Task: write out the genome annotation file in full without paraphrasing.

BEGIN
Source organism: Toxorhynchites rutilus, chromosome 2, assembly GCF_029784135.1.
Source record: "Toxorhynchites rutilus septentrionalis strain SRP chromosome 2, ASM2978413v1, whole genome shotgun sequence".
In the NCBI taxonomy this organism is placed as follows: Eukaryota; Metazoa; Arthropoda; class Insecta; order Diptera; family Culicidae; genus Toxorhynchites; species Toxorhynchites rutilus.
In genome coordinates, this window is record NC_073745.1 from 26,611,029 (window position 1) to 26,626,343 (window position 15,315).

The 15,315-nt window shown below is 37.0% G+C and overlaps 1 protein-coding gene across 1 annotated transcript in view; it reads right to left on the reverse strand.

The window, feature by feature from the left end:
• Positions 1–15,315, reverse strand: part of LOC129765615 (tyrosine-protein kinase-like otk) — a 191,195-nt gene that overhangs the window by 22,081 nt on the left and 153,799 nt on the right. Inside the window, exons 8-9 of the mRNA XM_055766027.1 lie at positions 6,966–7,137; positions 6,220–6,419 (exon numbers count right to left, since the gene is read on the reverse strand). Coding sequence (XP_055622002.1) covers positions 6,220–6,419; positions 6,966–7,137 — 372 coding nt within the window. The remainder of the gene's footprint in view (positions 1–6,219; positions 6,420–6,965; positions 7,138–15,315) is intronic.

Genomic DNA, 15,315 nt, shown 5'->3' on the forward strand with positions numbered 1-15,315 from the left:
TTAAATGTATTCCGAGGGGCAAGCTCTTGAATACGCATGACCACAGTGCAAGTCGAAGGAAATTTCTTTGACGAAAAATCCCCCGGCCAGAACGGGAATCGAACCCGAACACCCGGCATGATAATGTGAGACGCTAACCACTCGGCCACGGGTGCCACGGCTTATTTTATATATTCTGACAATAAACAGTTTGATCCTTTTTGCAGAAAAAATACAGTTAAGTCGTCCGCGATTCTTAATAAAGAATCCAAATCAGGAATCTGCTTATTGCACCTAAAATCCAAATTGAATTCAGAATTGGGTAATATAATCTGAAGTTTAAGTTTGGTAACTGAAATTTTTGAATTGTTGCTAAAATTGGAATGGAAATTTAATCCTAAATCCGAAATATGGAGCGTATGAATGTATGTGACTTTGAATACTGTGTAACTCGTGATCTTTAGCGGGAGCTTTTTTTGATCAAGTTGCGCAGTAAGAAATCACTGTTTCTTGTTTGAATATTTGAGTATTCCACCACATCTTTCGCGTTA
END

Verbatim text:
Source organism: Toxorhynchites rutilus, chromosome 2, assembly GCF_029784135.1.
Source record: "Toxorhynchites rutilus septentrionalis strain SRP chromosome 2, ASM2978413v1, whole genome shotgun sequence".
In the NCBI taxonomy this organism is placed as follows: Eukaryota; Metazoa; Arthropoda; class Insecta; order Diptera; family Culicidae; genus Toxorhynchites; species Toxorhynchites rutilus.
In genome coordinates, this window is record NC_073745.1 from 26,611,029 (window position 1) to 26,626,343 (window position 15,315).

The 15,315-nt window shown below is 37.0% G+C and overlaps 1 protein-coding gene across 1 annotated transcript in view; it reads right to left on the reverse strand.

The window, feature by feature from the left end:
• Positions 1–15,315, reverse strand: part of LOC129765615 (tyrosine-protein kinase-like otk) — a 191,195-nt gene that overhangs the window by 22,081 nt on the left and 153,799 nt on the right. Inside the window, exons 8-9 of the mRNA XM_055766027.1 lie at positions 6,966–7,137; positions 6,220–6,419 (exon numbers count right to left, since the gene is read on the reverse strand). Coding sequence (XP_055622002.1) covers positions 6,220–6,419; positions 6,966–7,137 — 372 coding nt within the window. The remainder of the gene's footprint in view (positions 1–6,219; positions 6,420–6,965; positions 7,138–15,315) is intronic.

Genomic DNA, 15,315 nt, shown 5'->3' on the forward strand with positions numbered 1-15,315 from the left:
TTAAATGTATTCCGAGGGGCAAGCTCTTGAATACGCATGACCACAGTGCAAGTCGAAGGAAATTTCTTTGACGAAAAATCCCCCGGCCAGAACGGGAATCGAACCCGAACACCCGGCATGATAATGTGAGACGCTAACCACTCGGCCACGGGTGCCACGGCTTATTTTATATATTCTGACAATAAACAGTTTGATCCTTTTTGCAGAAAAAATACAGTTAAGTCGTCCGCGATTCTTAATAAAGAATCCAAATCAGGAATCTGCTTATTGCACCTAAAATCCAAATTGAATTCAGAATTGGGTAATATAATCTGAAGTTTAAGTTTGGTAACTGAAATTTTTGAATTGTTGCTAAAATTGGAATGGAAATTTAATCCTAAATCCGAAATATGGAGCGTATGAATGTATGTGACTTTGAATACTGTGTAACTCGTGATCTTTAGCGGGAGCTTTTTTTGATCAAGTTGCGCAGTAAGAAATCACTGTTTCTTGTTTGAATATTTGAGTATTCCACCACATCTTTCGCGTTA